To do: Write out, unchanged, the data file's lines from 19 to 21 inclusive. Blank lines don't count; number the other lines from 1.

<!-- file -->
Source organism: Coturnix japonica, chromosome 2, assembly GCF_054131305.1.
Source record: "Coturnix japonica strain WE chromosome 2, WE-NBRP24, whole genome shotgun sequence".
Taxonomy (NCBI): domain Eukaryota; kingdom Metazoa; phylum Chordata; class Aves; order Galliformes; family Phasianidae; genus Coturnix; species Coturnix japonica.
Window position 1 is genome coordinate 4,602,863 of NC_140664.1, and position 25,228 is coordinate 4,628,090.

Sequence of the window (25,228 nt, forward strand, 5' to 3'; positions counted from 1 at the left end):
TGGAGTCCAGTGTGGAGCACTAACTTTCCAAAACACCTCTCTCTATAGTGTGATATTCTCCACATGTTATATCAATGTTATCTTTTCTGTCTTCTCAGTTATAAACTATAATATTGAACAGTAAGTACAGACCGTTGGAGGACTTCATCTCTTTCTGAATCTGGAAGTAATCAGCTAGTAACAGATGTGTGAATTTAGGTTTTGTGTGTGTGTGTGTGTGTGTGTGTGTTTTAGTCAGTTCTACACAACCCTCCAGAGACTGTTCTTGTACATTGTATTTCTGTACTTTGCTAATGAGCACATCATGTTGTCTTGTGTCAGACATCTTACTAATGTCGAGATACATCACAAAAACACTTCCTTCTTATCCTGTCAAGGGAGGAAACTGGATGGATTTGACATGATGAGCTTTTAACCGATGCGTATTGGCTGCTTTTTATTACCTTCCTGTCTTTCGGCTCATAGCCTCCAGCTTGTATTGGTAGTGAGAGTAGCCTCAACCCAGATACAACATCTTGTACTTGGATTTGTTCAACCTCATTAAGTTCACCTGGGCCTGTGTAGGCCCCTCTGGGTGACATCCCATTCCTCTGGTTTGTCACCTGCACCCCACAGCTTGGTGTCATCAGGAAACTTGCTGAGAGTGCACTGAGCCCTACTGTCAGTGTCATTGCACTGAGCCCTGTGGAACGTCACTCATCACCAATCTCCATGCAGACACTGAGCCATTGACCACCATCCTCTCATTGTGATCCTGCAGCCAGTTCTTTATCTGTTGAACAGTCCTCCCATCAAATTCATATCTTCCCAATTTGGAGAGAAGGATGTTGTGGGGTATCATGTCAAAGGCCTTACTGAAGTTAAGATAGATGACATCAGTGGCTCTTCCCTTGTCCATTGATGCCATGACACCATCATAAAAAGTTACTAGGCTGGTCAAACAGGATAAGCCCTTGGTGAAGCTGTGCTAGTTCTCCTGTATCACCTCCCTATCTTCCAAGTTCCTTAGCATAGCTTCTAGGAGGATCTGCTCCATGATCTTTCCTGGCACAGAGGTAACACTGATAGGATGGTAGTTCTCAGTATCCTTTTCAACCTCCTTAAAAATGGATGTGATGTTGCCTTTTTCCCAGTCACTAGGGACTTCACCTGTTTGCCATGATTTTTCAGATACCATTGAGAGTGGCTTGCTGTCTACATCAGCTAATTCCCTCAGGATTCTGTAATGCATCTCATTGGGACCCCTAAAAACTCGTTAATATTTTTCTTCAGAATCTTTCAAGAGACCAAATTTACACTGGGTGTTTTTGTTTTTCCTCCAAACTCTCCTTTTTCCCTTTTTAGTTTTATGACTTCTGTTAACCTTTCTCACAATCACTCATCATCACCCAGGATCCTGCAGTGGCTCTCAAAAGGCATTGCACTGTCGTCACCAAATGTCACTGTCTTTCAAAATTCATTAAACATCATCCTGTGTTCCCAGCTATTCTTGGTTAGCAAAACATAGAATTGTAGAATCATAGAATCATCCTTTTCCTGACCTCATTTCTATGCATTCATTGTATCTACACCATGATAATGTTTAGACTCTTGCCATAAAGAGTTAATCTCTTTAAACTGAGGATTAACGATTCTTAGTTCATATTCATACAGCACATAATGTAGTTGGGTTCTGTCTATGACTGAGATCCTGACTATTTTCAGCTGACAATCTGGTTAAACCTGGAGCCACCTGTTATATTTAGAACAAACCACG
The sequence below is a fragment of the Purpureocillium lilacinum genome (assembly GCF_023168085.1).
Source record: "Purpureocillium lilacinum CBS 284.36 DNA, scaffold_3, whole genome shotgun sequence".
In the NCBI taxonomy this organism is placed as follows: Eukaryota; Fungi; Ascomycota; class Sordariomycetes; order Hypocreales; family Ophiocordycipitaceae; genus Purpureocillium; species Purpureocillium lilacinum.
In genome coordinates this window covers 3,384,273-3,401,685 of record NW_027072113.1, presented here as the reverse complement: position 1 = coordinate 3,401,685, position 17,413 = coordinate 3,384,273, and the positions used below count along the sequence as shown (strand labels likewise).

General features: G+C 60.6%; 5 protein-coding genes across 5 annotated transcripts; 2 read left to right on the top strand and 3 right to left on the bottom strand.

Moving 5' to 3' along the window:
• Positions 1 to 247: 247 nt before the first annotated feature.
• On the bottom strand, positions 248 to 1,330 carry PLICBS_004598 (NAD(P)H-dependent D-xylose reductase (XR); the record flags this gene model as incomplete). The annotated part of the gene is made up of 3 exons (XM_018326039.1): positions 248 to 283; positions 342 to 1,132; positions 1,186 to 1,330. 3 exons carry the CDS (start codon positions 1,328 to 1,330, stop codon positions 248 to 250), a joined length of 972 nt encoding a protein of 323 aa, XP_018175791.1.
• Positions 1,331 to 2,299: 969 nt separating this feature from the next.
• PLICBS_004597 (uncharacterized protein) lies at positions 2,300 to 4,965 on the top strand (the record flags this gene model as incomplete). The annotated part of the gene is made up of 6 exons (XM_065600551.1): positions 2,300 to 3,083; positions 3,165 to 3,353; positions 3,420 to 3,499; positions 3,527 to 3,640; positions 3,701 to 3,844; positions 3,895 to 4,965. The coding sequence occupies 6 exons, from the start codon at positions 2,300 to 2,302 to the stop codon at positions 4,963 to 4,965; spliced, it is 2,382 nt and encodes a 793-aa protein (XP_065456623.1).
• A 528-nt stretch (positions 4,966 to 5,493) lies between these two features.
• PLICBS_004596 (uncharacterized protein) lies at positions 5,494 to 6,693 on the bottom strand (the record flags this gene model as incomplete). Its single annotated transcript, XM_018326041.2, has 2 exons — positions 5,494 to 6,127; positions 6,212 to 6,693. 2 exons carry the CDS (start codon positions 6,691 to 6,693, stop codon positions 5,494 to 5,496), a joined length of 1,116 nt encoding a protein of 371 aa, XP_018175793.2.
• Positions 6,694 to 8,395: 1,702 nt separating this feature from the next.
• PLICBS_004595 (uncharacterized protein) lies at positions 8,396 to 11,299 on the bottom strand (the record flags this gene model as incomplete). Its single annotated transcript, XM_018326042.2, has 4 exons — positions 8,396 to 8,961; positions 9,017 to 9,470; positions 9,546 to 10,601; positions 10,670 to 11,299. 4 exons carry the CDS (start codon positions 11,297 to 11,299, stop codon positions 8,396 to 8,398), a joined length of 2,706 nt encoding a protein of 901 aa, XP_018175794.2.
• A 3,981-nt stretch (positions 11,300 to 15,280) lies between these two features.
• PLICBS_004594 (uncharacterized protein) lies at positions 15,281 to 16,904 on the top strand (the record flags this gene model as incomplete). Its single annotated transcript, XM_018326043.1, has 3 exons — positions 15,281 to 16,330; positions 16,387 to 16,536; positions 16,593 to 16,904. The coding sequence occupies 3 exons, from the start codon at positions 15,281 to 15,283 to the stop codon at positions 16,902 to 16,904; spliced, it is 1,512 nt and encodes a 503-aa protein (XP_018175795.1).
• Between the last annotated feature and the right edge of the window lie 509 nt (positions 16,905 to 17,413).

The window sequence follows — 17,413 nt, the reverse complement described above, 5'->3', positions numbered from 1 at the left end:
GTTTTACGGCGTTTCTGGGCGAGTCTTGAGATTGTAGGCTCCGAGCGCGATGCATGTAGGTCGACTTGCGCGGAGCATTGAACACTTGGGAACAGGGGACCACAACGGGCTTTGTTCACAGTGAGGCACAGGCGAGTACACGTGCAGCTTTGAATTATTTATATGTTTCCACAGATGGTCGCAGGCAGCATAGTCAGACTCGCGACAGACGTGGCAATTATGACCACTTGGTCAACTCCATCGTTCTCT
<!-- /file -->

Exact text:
• Positions 6,694 to 8,395: 1,702 nt separating this feature from the next.
• PLICBS_004595 (uncharacterized protein) lies at positions 8,396 to 11,299 on the bottom strand (the record flags this gene model as incomplete). Its single annotated transcript, XM_018326042.2, has 4 exons — positions 8,396 to 8,961; positions 9,017 to 9,470; positions 9,546 to 10,601; positions 10,670 to 11,299. 4 exons carry the CDS (start codon positions 11,297 to 11,299, stop codon positions 8,396 to 8,398), a joined length of 2,706 nt encoding a protein of 901 aa, XP_018175794.2.
• A 3,981-nt stretch (positions 11,300 to 15,280) lies between these two features.